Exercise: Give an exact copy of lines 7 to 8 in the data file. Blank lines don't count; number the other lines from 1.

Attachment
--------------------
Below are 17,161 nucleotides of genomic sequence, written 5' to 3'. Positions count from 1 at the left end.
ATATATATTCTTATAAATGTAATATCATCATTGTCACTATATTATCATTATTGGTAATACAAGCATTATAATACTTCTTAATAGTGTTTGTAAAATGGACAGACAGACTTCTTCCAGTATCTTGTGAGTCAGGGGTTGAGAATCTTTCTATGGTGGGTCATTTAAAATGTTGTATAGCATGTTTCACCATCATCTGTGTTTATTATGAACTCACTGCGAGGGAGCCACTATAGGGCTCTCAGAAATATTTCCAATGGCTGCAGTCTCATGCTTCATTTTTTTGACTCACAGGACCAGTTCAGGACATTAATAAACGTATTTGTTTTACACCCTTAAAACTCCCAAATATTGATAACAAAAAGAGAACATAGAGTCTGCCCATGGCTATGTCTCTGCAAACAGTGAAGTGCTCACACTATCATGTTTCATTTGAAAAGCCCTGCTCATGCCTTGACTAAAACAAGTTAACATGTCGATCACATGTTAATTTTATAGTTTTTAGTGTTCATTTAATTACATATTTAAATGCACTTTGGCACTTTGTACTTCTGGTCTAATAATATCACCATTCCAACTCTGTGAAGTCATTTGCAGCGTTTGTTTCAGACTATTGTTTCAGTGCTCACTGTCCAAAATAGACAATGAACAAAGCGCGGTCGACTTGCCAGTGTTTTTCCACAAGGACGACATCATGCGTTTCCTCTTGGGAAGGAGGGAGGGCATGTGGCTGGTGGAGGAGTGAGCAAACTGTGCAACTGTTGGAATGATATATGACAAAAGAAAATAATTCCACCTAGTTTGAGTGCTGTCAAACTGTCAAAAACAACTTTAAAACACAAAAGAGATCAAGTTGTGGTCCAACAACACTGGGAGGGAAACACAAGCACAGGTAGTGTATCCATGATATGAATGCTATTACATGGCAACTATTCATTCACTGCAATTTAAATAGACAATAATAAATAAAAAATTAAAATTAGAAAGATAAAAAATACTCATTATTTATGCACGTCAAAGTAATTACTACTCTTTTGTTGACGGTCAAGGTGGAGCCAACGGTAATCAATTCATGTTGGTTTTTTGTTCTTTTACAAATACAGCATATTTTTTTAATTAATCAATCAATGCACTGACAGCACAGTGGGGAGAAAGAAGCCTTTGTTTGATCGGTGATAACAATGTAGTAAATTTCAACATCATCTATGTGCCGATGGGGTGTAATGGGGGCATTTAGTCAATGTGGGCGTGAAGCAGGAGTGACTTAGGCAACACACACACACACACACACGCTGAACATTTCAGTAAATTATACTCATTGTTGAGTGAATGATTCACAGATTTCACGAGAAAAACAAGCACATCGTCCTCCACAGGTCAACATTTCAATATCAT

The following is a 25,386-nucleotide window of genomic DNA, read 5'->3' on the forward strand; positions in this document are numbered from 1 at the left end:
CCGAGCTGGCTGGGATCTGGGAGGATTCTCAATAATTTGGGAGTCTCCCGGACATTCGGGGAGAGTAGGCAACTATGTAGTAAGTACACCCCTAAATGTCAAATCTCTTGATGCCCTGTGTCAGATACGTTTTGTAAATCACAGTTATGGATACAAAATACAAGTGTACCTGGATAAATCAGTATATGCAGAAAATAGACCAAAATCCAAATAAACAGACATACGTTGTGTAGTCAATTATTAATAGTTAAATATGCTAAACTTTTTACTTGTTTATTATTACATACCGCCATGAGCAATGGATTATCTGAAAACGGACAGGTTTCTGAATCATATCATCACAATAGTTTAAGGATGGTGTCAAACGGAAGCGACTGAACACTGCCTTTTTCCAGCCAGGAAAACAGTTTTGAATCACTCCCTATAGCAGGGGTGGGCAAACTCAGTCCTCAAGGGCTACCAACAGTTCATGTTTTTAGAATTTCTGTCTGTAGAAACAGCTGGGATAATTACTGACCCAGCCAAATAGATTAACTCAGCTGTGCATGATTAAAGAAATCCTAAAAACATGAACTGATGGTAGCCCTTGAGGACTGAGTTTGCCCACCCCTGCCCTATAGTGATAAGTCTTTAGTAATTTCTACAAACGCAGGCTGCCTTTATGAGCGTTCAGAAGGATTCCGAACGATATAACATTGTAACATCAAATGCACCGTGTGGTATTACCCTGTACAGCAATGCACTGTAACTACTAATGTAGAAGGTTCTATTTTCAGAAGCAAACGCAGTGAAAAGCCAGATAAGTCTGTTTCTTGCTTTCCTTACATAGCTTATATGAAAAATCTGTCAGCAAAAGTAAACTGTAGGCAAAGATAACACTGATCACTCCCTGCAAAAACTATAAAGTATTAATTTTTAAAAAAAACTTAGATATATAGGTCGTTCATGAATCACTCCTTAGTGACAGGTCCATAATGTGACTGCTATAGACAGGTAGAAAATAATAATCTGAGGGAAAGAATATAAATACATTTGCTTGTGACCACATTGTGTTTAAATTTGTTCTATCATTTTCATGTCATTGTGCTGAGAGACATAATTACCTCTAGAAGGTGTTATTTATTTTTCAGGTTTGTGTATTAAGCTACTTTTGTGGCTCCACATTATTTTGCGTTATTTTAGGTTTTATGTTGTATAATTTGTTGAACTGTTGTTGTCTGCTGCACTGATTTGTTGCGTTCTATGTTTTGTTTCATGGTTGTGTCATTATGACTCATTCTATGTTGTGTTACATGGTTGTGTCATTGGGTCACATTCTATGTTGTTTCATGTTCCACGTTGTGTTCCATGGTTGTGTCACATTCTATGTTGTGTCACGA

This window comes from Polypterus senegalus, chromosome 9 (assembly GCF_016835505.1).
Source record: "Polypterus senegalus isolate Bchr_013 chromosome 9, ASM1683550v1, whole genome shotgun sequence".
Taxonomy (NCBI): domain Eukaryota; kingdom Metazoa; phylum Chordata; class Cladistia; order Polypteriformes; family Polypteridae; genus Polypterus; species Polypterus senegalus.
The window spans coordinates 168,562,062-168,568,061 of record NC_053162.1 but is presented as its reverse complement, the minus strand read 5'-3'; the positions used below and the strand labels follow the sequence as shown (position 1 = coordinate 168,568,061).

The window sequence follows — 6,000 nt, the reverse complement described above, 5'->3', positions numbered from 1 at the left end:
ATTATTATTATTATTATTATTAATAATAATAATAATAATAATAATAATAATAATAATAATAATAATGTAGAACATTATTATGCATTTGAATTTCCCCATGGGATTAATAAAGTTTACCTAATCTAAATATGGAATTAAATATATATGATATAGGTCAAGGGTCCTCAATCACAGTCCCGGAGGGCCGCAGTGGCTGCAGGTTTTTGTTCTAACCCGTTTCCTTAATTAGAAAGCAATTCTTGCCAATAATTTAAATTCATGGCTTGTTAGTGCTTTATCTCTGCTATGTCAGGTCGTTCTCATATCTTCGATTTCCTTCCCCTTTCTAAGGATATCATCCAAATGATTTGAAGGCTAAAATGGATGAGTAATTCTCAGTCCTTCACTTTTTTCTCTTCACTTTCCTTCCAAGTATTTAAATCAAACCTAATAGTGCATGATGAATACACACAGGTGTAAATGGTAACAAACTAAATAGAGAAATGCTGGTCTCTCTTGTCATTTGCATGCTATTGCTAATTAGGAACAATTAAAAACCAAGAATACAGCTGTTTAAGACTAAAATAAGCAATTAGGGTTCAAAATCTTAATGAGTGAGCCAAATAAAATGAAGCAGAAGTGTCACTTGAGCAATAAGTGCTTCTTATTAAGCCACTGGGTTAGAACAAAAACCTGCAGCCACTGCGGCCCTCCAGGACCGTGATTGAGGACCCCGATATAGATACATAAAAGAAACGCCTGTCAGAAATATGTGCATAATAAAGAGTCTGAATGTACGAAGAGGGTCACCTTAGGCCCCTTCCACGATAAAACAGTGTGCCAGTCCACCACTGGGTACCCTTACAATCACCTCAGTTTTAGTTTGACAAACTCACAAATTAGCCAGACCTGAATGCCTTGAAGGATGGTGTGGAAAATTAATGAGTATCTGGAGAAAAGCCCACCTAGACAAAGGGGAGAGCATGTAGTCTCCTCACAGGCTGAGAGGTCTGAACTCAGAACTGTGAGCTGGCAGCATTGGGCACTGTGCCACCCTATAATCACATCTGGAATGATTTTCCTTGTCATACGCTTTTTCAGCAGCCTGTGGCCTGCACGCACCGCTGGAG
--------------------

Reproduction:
Taxonomy (NCBI): domain Eukaryota; kingdom Metazoa; phylum Chordata; class Cladistia; order Polypteriformes; family Polypteridae; genus Polypterus; species Polypterus senegalus.
The window spans coordinates 168,562,062-168,568,061 of record NC_053162.1 but is presented as its reverse complement, the minus strand read 5'-3'; the positions used below and the strand labels follow the sequence as shown (position 1 = coordinate 168,568,061).